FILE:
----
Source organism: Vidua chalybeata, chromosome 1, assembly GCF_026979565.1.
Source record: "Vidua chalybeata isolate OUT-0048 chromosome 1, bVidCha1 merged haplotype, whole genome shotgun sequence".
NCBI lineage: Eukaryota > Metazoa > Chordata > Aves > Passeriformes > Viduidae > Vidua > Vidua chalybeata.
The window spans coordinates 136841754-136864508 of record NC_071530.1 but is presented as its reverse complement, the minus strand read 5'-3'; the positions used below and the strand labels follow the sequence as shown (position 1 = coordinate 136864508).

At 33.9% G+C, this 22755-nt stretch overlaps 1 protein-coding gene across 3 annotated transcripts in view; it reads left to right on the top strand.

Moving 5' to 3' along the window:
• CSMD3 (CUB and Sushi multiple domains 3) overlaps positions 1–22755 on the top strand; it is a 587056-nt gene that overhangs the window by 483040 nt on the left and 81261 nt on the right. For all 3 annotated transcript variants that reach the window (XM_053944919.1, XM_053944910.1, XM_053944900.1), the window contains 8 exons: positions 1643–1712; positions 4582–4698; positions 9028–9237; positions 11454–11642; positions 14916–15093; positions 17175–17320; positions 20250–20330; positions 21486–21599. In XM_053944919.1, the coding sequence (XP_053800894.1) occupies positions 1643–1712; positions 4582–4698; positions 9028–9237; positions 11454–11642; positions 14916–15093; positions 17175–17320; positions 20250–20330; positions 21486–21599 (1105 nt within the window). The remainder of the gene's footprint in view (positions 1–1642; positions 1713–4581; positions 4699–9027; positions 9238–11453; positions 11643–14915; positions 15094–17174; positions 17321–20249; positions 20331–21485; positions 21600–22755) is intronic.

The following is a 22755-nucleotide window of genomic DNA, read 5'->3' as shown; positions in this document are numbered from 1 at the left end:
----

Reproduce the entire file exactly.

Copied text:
Source organism: Vidua chalybeata, chromosome 1, assembly GCF_026979565.1.
Source record: "Vidua chalybeata isolate OUT-0048 chromosome 1, bVidCha1 merged haplotype, whole genome shotgun sequence".
NCBI lineage: Eukaryota > Metazoa > Chordata > Aves > Passeriformes > Viduidae > Vidua > Vidua chalybeata.
The window spans coordinates 136841754-136864508 of record NC_071530.1 but is presented as its reverse complement, the minus strand read 5'-3'; the positions used below and the strand labels follow the sequence as shown (position 1 = coordinate 136864508).

At 33.9% G+C, this 22755-nt stretch overlaps 1 protein-coding gene across 3 annotated transcripts in view; it reads left to right on the top strand.

Moving 5' to 3' along the window:
• CSMD3 (CUB and Sushi multiple domains 3) overlaps positions 1–22755 on the top strand; it is a 587056-nt gene that overhangs the window by 483040 nt on the left and 81261 nt on the right. For all 3 annotated transcript variants that reach the window (XM_053944919.1, XM_053944910.1, XM_053944900.1), the window contains 8 exons: positions 1643–1712; positions 4582–4698; positions 9028–9237; positions 11454–11642; positions 14916–15093; positions 17175–17320; positions 20250–20330; positions 21486–21599. In XM_053944919.1, the coding sequence (XP_053800894.1) occupies positions 1643–1712; positions 4582–4698; positions 9028–9237; positions 11454–11642; positions 14916–15093; positions 17175–17320; positions 20250–20330; positions 21486–21599 (1105 nt within the window). The remainder of the gene's footprint in view (positions 1–1642; positions 1713–4581; positions 4699–9027; positions 9238–11453; positions 11643–14915; positions 15094–17174; positions 17321–20249; positions 20331–21485; positions 21600–22755) is intronic.

The following is a 22755-nucleotide window of genomic DNA, read 5'->3' as shown; positions in this document are numbered from 1 at the left end: